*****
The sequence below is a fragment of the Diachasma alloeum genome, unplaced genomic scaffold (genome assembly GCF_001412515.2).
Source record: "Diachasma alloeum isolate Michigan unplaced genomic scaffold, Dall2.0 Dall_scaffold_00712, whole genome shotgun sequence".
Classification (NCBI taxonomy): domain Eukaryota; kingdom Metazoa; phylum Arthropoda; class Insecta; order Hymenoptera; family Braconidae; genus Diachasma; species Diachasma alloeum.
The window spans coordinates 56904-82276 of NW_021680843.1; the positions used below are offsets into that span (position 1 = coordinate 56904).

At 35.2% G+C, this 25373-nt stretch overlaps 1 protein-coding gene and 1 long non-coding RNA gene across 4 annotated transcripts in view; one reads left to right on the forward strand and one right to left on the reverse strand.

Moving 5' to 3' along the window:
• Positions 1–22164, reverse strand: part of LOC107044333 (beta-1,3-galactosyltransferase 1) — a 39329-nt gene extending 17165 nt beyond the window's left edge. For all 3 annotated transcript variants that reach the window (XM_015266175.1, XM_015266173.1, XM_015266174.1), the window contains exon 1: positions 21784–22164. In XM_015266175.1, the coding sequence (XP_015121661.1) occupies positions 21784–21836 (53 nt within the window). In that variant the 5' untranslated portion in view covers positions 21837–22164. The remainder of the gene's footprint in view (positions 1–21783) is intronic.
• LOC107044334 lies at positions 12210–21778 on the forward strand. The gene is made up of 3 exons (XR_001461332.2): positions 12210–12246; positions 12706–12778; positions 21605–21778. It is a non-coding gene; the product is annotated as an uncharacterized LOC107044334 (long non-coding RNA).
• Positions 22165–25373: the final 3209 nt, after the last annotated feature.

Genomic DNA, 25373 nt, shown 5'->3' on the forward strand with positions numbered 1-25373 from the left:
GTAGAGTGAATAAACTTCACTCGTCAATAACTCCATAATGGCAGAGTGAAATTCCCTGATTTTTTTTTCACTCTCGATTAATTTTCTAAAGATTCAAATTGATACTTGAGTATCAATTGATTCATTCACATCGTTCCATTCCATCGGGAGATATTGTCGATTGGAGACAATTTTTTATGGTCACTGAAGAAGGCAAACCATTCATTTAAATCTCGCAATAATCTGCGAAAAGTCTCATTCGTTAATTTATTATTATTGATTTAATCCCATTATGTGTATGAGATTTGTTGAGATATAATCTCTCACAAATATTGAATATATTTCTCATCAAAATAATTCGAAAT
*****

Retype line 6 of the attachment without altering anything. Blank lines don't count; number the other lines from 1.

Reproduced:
Moving 5' to 3' along the window: